A patient who was recovering from cancer treatment was told to “self-manage” after the pandemic struck, MPs have heard.
Shirley Cochrane, who was first diagnosed with breast cancer in 2016, described how she felt “abandoned” when the pandemic hit.
Ms Cochrane, from Essex had treatment for a year after her diagnosis.
I feel like I've been abandoned by the health service throughout the pandemic
After this she was told she would have six-monthly check-ups with a breast surgeon or an oncologist for five years, a yearly mammogram and be prescribed a drug to take for five years.
“But at the start of the pandemic I received a letter informing me that I now had to self-manage,” she told MPs on the Health and Social Care Committee.
“There was no guidance on what exactly self-management meant.
“So at that point I was just left on my own to get on with it.”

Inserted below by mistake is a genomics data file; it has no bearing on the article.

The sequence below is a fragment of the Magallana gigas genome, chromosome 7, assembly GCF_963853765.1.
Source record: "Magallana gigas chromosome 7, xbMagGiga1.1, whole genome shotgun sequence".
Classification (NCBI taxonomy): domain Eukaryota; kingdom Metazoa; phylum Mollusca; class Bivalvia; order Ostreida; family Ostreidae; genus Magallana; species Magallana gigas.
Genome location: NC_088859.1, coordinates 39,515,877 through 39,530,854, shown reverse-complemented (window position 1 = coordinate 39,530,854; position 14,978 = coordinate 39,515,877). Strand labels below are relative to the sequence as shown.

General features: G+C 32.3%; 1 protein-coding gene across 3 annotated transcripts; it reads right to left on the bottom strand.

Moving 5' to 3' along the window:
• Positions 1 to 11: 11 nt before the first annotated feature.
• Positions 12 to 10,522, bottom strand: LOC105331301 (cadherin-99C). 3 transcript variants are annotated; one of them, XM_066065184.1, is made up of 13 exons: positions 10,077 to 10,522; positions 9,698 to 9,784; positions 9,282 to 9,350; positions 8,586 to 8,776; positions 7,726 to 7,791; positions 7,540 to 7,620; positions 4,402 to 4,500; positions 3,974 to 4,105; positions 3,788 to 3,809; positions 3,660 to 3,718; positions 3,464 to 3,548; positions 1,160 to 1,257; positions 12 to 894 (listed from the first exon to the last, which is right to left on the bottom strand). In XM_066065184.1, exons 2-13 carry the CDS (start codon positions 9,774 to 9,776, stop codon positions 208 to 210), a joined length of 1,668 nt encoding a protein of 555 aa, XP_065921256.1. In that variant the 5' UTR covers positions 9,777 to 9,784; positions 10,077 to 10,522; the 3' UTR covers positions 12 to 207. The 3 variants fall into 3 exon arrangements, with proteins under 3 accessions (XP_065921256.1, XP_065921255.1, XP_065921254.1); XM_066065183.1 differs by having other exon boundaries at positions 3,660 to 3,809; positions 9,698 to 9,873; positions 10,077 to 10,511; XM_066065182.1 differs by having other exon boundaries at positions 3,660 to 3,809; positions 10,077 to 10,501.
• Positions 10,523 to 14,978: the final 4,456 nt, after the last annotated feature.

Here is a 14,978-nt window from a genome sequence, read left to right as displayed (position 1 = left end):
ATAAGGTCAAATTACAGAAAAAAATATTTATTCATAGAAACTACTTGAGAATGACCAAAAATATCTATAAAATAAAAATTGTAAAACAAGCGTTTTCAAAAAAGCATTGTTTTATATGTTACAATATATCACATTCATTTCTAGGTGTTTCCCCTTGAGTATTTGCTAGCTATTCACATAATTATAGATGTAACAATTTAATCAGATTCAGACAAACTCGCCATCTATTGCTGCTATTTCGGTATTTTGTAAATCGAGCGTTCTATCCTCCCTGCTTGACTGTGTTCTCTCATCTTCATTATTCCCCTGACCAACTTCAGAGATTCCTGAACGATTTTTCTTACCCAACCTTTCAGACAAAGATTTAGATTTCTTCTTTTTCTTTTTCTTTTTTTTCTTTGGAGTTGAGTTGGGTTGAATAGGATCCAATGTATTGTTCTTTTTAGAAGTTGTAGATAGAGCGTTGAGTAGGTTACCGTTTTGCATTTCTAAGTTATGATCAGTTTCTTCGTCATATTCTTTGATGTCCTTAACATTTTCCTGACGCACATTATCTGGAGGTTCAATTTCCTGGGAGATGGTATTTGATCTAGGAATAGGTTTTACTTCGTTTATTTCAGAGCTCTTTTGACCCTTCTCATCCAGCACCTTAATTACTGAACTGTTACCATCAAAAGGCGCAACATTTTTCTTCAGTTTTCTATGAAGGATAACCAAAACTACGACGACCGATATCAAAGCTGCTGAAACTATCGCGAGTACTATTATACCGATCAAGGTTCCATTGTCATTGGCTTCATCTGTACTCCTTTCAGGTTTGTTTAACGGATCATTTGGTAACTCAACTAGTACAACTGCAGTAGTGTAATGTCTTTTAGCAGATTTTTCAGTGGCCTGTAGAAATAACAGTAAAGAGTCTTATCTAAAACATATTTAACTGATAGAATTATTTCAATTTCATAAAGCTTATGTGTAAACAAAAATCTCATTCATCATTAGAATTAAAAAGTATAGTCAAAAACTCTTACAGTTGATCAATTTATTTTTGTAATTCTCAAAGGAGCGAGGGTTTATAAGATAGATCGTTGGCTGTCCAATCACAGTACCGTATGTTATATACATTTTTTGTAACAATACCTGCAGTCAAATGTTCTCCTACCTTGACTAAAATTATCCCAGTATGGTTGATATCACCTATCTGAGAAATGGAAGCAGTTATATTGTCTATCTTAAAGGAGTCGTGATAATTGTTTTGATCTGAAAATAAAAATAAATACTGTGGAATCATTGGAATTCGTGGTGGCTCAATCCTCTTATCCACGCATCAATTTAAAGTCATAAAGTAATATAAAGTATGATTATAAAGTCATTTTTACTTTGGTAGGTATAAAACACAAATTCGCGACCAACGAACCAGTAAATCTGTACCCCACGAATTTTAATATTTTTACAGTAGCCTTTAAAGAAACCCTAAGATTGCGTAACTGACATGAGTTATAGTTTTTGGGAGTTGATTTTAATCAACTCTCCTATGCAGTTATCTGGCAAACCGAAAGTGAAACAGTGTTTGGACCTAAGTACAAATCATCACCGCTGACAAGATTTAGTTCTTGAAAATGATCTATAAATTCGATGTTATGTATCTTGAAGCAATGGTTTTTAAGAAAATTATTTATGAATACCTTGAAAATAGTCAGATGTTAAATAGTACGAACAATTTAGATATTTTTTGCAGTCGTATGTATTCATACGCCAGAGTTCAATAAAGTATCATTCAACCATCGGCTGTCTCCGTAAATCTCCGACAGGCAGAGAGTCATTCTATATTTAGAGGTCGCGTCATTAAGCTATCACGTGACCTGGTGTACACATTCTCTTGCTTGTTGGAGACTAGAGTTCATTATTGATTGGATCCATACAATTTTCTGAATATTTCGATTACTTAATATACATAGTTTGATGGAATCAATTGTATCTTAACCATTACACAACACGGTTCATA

She added: “I got a letter at the start of the pandemic telling me that all my six-monthly checks were cancelled.
“I’ve had no contact at all with my surgeon or my oncologist who provided the treatment, throughout that time I’ve had no official discharge, I’ve had no appointments with my GP.”
Ms Cochrane continued: “I feel like I’ve been abandoned by the health service throughout the pandemic.
“Like someone’s just literally pulled a security blanket away from underneath me.”
She said that at the start of the pandemic she had concerns about having a lump and could not access help through “any of the generic numbers” and only managed to get an appointment after contacting her MP – Home Secretary Priti Patel who helped secure her a telephone appointment.